After a pleasant conference opening, the numerous economists, engineers, psychologists… present were introduced into the common thinking of people involved in all kinds of measuring.
Antoon Vandevelde – Institute of Philosophy of KU Leuven – gave his answer to the question that occupied everyone that day: “Does measuring matter?”.
He started his story pointing out where it most of the time goes wrong when it comes to measuring, but more interesting was that he therefor also gave some possible solutions, namely using multi-criteria analysis instead of only cost-benefit analysis and being aware that judgement is unavoidable as human being.
Antoon added a philosophic touch to his exposition by linking the source of the mistakes we make with our anthropological background. Reciprocity, with the prominent example ‘trust’, was hereby the most important concept.
The conclusion was as follows: “Trust is good, control is better, but with the use of measurements if you are working with people”. This is a valuable message that immediately emphasizes an important social aspect, and which I always carry with me as a science student, often confronted with measuring.
Quality and quantity
Willy Vandenbrande – QS Concult – came with another fascinating story about measuring. We now live in a world where the situation has changed a lot (think of the world population, the environmental problems etc.), but the system itself didn’t change similarly, so the economic view we get is a crumbling impact. It’s confronting that we are so much focused on quantity, so that the system becomes the goal and all species get on the second place.
After this session I’m truly convinced that there is the way to make an end to this absurdism of the 21st century. So dear sir Vandenbrande, as 22 year old wannabe quality consultant I will do my best not to be ‘the ape with an attitude’ anymore and not to consider quality and quantity as antonyms. With a sense of urgency and correct measurements, let’s make Joe Juran’s prophecy of a system change to quality come true and make a sustainable future!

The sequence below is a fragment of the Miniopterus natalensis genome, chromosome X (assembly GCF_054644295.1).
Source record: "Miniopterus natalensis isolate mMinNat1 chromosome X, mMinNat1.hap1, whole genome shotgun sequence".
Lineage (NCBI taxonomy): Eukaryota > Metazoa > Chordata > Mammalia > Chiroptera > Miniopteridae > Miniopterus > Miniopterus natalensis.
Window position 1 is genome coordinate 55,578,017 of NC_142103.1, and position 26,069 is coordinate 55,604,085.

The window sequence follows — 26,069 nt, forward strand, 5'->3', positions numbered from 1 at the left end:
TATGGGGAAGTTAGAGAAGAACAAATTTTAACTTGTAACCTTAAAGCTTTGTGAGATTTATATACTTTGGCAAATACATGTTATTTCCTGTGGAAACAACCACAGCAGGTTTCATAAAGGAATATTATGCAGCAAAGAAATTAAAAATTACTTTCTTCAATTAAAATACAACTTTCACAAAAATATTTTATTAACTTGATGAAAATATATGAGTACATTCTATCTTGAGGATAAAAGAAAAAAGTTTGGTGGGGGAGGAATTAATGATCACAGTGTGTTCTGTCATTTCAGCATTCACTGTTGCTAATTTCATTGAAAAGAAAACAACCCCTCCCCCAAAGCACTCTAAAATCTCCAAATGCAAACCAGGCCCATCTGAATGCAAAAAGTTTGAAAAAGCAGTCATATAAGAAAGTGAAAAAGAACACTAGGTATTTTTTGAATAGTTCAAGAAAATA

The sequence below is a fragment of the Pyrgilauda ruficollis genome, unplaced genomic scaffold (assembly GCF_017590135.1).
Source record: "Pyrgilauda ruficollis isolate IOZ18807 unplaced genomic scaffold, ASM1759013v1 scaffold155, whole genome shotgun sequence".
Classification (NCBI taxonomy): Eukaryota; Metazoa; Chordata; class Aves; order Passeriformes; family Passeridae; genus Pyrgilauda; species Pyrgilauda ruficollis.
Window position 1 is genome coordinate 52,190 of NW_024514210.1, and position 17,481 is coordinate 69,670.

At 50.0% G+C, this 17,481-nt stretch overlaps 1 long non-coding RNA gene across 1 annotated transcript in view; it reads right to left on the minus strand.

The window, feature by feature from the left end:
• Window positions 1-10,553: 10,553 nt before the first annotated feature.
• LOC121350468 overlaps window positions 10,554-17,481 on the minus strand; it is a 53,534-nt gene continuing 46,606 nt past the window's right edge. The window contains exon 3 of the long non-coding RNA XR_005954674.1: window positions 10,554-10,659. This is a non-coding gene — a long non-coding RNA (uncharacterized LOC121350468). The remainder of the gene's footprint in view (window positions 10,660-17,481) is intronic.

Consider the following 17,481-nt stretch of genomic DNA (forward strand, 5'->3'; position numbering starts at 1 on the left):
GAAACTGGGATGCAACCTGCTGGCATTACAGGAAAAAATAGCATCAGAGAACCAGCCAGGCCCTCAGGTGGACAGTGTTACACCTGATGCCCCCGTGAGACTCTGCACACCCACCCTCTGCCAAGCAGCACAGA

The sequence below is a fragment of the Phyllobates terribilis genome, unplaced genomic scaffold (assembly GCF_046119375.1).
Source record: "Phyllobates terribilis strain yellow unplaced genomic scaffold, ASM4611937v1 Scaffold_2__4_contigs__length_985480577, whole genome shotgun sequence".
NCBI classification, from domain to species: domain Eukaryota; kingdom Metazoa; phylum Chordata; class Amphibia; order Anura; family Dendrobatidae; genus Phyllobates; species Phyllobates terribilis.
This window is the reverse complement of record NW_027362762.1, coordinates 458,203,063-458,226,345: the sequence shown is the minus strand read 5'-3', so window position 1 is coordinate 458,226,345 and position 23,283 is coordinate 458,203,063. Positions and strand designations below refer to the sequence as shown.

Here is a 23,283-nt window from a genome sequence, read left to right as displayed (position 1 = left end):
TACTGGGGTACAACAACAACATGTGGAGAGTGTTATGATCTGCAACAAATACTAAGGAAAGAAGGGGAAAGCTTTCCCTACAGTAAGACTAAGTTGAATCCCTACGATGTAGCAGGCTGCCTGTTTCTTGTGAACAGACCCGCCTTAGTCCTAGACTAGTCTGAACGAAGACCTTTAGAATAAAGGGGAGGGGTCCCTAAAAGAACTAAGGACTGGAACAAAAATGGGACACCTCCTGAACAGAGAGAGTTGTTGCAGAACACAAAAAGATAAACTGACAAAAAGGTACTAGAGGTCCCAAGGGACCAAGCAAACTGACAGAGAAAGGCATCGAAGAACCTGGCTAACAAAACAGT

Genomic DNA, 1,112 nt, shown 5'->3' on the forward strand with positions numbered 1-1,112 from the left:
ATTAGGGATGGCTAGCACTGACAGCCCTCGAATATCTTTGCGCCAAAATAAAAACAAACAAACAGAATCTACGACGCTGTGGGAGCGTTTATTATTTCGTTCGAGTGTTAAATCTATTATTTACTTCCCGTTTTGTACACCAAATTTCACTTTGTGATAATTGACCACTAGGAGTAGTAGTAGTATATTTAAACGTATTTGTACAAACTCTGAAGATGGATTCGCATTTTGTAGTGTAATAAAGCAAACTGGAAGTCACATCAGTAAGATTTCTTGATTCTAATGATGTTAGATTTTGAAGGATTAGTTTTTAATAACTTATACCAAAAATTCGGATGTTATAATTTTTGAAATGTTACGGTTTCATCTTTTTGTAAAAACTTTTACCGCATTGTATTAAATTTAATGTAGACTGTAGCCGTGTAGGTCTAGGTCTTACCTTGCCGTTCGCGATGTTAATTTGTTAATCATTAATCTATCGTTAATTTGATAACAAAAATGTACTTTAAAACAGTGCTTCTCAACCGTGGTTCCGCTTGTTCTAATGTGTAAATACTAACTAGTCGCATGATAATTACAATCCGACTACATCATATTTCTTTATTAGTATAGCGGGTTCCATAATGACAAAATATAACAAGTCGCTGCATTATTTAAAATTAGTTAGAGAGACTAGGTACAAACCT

Another session that left me some inspiration was brought by Bob Van Doorsselaere, Marc Van Ryckeghem and Johan Pype – SGS. They emphasized the importance of good guidelines and norms for efficient measuring in a lab context, such as ISO 9001, ISO 14001, VLAREM …This was a bit more specific than the previous sessions, but for a student like me who is writing his thesis on ISO 17025 probably the most interesting one.
After paying the necessary attention to the concept of total measurement error (and the sub-errors), the different steps from sample preparation to reporting were discussed. Besides that an amusing insight in complexity, and the associated relevance of instrumental and analytical expertise, was given. Bob finished the presentation with a slide about a new rule that will be implemented in the new ISO 17025, namely the decision rule.
This rule brought also a very nice conclusion, which I will remember : keeping Ishikawa in mind, one single analysis doesn’t give a list with all the information and drawing the line isn’t a self-evident case. Ring tests or working top-down and the GUM-method (for new calibrations) are at this moment generally decided the best solutions.
In between the sessions, the main ideas were confirmed by several company representatives. The interaction with the audience was creatively organized through elevator pitches and with quotes that every quality manager has to think about, such as “Not everything that counts can be counted, and not everything that can be counted counts”, “’Human resourcing’ should be changed to a more human expression” … My personal conclusion after this eye-opening day: measuring matters, as long as the what- and how-question are very well thought-out!
Jonathan De Durpel, Master of Chemical Engineering Technology, Student Business Economics – University of Ghent